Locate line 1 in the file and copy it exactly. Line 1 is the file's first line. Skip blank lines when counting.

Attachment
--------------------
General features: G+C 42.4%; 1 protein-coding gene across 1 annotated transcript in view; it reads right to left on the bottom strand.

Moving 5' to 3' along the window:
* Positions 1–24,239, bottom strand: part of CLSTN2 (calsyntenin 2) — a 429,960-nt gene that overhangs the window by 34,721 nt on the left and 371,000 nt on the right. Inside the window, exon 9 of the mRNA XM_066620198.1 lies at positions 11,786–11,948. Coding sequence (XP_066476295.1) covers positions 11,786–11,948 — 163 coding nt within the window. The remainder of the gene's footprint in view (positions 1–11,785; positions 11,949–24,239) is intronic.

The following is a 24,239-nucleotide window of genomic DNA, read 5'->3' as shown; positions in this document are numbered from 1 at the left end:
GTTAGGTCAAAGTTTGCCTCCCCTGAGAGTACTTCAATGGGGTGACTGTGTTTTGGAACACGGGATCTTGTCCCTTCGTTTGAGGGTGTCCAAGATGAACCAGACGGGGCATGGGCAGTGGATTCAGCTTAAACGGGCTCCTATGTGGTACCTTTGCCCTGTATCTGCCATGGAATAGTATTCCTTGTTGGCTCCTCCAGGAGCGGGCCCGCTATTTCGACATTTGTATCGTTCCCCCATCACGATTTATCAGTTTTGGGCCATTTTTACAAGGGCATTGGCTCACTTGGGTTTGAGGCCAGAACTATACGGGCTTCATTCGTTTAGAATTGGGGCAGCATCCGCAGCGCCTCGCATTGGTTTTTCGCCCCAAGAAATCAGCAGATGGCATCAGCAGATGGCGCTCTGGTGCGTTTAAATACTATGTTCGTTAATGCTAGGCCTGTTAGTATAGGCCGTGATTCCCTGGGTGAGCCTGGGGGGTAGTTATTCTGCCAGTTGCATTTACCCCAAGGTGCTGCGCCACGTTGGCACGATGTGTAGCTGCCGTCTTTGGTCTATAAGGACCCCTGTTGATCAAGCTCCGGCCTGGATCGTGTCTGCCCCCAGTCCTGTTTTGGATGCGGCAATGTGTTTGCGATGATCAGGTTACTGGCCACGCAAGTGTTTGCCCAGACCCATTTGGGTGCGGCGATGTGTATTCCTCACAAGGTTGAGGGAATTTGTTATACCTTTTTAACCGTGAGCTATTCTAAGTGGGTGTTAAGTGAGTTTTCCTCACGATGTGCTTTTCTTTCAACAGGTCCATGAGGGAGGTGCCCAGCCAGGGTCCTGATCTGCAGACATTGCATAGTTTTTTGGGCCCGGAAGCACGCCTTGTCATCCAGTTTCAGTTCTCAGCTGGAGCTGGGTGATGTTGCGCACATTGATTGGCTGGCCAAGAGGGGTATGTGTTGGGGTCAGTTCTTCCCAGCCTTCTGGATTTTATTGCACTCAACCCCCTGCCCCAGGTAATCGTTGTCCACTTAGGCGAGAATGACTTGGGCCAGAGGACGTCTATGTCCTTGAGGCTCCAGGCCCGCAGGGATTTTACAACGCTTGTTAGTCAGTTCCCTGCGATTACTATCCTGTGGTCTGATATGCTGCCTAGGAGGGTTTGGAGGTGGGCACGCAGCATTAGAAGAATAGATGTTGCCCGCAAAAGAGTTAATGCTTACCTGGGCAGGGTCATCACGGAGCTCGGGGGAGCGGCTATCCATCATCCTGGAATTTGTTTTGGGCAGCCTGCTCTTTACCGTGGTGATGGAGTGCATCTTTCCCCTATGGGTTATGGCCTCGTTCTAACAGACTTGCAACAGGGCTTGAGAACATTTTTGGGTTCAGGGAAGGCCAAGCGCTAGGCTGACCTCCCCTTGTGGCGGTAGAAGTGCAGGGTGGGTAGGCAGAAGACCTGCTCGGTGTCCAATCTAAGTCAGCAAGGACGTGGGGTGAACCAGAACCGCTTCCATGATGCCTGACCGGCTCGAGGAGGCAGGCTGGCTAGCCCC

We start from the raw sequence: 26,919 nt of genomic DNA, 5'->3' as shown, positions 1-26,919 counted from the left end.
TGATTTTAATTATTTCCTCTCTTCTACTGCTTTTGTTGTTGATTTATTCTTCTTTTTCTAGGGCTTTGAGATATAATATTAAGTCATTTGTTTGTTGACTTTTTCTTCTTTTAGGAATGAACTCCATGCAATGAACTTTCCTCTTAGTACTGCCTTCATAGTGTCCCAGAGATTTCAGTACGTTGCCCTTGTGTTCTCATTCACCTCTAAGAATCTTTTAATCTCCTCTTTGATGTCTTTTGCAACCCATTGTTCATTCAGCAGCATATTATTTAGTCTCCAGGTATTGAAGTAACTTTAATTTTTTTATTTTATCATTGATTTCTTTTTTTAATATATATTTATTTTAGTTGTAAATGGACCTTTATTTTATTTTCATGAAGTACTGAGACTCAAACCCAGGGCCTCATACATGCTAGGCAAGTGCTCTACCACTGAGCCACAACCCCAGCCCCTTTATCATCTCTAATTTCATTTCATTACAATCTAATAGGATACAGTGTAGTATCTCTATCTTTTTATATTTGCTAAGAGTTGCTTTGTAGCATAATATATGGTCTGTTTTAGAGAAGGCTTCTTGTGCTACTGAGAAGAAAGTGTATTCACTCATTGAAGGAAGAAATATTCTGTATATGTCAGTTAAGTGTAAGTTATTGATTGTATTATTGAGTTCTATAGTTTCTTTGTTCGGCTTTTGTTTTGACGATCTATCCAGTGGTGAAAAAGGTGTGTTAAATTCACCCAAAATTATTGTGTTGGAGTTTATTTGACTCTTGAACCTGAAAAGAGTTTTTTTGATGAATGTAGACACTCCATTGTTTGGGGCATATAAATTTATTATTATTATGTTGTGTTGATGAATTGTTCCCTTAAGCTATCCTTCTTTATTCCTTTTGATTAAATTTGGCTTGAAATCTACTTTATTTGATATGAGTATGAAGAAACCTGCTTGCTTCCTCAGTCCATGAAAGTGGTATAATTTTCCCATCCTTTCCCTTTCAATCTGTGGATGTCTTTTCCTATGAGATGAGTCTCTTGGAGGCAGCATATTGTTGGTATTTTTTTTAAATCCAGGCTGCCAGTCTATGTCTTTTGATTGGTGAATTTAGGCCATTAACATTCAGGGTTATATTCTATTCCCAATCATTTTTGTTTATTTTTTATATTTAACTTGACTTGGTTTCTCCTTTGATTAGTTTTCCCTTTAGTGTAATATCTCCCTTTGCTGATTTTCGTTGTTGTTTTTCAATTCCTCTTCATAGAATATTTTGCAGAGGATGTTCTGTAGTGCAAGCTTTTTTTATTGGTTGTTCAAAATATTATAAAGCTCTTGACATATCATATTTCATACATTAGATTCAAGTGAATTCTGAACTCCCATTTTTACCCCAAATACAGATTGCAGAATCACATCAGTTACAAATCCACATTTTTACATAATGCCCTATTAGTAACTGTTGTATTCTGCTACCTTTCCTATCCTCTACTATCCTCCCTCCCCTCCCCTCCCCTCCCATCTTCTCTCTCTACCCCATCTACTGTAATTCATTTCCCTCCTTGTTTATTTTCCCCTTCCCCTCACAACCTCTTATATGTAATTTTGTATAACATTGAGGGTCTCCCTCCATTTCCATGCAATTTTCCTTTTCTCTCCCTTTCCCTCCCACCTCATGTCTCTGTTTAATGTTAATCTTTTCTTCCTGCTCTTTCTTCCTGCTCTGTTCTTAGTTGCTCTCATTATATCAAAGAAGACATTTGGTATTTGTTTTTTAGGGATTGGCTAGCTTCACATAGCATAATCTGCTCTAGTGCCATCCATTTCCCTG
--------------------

General features: G+C 42.4%; 1 protein-coding gene across 1 annotated transcript in view; it reads right to left on the bottom strand.